After the Beatles tour, I wandered around Liverpool with the express purpose of staying awake. The key to beating jet lag is forcing onesself to stay up that first night. I had visions of hanging at the Cavern in the evening, but at 7 pm on the dot my head hit the pillow…and my eyes did not open until 12 hours later.
Woke up, fell out of bed, dragged a comb across my head (sorry for the dorky Beatles reference.) Then, took a walk down to the waterfront before catching a train to Oxford. I love European trains. They’re so comfortable and efficient…just like in the States. (Blame Eisenhower.) In any event, I arrived at the Oxford station in the early afternoon. Oxford is about an hour west of London.
I caught a cab ride to Manchester College, one of the 29 colleges comprising Oxford University. The Oxford Round Table conference staff greeted me, showing me to my room. They said I had a couple of hours before our initial champagne reception.
So I wandered around, taking photos…absorbing the history that is Oxford…a place where they began assigning homework in the 1180s. (Yeah, that’s not a misprint.) Unfortunately, I have most of the pics in an album somewhere (that was the last trip I shot on film), but I managed to catch a cricket match in action, which was pretty cool.
I enjoyed the champagne reception, even though I’m somewhat shy around new people. Everyone seemed geniunely interested in making new friends. (The pic below shows the main courtyard at Manchester College.)
Unlike in the States, Oxford colleges don’t have campuses per se. Rather, they have some buildings, and courtyards. They’re all organized under a loose Oxford University umbrella, but they operate independently. So, if you attend, say Manchester or Christ Church or whatever college of Oxford, you go to that college and that’s pretty much it, other than some facilities that the University shares. When you get your degree, it says Oxford University, with no mention of the particular college. Make sense? No? Well, it’s England…the same place that created a tennis scoring system of love, 15, 30, and 40.
The next morning, we headed over to the Oxford Union for the first day of the conference. The top photo below shows the Union hall, and the bottom shows where we ate.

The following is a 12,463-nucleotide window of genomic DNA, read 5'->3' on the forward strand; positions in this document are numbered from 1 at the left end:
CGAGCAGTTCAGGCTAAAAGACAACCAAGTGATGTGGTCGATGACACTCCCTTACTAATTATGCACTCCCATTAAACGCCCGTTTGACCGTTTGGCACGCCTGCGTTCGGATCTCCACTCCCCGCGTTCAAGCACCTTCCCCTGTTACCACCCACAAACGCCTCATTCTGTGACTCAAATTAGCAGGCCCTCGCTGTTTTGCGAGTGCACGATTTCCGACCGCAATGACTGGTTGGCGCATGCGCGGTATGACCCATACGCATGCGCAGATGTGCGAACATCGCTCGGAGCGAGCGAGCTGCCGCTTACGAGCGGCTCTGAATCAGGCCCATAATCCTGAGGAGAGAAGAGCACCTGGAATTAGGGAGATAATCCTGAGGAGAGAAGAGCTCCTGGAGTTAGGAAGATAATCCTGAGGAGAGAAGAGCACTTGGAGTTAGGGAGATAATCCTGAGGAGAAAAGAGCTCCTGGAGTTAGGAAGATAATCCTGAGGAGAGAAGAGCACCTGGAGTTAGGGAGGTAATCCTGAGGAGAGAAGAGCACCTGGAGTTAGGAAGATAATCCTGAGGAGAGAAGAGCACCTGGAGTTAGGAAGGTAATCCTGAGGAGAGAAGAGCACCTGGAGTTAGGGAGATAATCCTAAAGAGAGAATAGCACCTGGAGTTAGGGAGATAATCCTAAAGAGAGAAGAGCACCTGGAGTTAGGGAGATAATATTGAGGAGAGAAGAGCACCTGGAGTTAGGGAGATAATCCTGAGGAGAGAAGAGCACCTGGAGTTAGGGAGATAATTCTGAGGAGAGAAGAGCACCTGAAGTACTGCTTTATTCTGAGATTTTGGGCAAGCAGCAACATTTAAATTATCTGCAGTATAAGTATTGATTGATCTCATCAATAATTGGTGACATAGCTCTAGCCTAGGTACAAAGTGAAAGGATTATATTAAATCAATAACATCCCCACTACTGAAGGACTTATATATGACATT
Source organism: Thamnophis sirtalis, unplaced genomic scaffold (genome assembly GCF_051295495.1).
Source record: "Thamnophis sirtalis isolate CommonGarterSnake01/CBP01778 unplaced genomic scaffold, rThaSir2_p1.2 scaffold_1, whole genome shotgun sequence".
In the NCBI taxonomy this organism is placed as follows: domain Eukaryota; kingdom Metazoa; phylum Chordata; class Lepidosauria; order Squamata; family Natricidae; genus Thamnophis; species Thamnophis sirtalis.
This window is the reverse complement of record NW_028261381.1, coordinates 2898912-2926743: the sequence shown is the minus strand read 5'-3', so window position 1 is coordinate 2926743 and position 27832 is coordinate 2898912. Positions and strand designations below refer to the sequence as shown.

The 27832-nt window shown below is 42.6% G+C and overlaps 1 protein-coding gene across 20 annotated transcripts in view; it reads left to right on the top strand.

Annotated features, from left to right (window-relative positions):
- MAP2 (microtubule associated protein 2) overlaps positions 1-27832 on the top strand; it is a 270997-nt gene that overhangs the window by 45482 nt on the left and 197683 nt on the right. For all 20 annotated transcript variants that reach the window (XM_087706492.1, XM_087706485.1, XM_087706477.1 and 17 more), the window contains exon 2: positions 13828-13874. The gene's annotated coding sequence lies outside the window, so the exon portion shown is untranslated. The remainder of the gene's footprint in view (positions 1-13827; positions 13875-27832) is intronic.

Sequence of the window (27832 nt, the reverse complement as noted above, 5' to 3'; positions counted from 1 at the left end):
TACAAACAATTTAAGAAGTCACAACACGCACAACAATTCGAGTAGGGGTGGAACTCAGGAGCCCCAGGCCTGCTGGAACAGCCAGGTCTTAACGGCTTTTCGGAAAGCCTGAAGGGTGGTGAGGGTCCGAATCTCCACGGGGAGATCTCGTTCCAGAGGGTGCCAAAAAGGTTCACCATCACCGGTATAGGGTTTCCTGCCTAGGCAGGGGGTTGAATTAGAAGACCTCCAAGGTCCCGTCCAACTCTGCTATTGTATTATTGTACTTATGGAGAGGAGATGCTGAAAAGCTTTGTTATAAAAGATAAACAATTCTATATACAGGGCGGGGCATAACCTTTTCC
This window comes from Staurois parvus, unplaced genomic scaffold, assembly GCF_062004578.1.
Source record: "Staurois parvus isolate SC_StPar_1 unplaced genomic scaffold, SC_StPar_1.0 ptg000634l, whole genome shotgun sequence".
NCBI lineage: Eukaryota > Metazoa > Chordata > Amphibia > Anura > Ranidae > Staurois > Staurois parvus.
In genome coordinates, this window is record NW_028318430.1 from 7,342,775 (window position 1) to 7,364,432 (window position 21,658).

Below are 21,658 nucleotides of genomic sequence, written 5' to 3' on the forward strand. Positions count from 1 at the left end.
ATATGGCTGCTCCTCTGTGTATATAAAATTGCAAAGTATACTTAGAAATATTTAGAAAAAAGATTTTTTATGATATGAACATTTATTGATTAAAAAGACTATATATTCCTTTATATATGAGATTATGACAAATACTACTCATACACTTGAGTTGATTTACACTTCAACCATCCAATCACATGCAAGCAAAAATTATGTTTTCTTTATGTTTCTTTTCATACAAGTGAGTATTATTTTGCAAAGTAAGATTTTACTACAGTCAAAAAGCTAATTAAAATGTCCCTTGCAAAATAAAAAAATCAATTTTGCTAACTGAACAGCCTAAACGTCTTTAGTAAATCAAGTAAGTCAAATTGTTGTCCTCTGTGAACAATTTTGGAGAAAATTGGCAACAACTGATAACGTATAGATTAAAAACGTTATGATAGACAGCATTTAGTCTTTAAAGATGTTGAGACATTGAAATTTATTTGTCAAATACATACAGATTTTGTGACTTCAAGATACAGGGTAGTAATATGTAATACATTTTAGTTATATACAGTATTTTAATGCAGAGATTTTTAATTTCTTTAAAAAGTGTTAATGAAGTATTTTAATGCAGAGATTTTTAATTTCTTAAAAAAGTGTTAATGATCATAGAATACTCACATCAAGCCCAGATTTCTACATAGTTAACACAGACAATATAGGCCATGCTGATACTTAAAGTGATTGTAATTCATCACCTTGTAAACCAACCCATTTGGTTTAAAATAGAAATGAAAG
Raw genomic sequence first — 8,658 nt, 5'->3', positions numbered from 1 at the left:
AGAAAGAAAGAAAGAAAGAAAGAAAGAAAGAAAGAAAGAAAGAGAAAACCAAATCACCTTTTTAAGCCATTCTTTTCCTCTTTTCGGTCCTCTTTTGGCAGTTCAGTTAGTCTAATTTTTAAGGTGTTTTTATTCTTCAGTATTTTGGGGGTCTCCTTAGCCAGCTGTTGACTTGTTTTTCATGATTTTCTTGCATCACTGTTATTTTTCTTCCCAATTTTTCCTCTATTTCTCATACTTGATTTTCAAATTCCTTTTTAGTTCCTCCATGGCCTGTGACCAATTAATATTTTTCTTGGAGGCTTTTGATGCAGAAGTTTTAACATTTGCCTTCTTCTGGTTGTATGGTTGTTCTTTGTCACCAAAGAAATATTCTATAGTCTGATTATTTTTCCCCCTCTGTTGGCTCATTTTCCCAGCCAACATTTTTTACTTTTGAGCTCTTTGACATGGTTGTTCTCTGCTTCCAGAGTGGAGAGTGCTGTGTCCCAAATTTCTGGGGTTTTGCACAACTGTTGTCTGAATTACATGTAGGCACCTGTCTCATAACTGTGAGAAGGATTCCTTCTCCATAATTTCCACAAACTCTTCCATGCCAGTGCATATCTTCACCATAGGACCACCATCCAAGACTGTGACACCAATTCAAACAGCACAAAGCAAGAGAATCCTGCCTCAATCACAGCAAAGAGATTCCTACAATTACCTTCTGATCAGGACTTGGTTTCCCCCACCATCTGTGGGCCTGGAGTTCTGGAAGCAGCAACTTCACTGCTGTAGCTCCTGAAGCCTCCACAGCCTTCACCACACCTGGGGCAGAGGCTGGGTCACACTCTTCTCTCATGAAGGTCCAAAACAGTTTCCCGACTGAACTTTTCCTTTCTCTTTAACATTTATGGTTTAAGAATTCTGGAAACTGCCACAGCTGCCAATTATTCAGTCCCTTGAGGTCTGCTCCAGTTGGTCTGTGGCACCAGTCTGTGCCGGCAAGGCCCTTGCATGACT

About an hour into the conference I realized I was totally outclassed. These folks were scholars. I was merely an amateur. Fortunately, I kept my cool and decided to enjoy myself regardless. I presented a paper that first morning on how the West can challenge China’s economic dominance…wasn’t one of my best efforts, but the other attendees received it favorably, and asked some good, probing questions.
At 7 pm, we all met in the library (I have to get that pic…stained glass windows…wonderful) and chatted it up over champagne. I’m not a big champagne guy, but this stuff was top notch. I had two of those every night before dinner. Dinner, as I would come to expect, was amazing. Chef David (from Scotland) prepared the most wonderful gourmet food during our stay.
That night, some of us got together to head to the pubs. At my request, we took a walk to an establishment called “The Bear.” I had a lab/goldie mix named Bear whom I had lost the previous spring, so I wanted to go to that particular pub. About ten of us sat outside, chatted over English bitters, and did a toast to my Bear. The Bear was pretty cool…it boasts of having no right angles in the entire structure. It also claims to have first opened in 1284.
As the conference wore on, I found the entire experience incredibly enriching–between the academic exchanges during the sessions and companionship at the pubs afterwards. I’ll pick up the next installment with the joy that is the English pub, when I’ll be introducing our starring characters: “Stealth,” “Clouseau,” and “Mr. Beige.”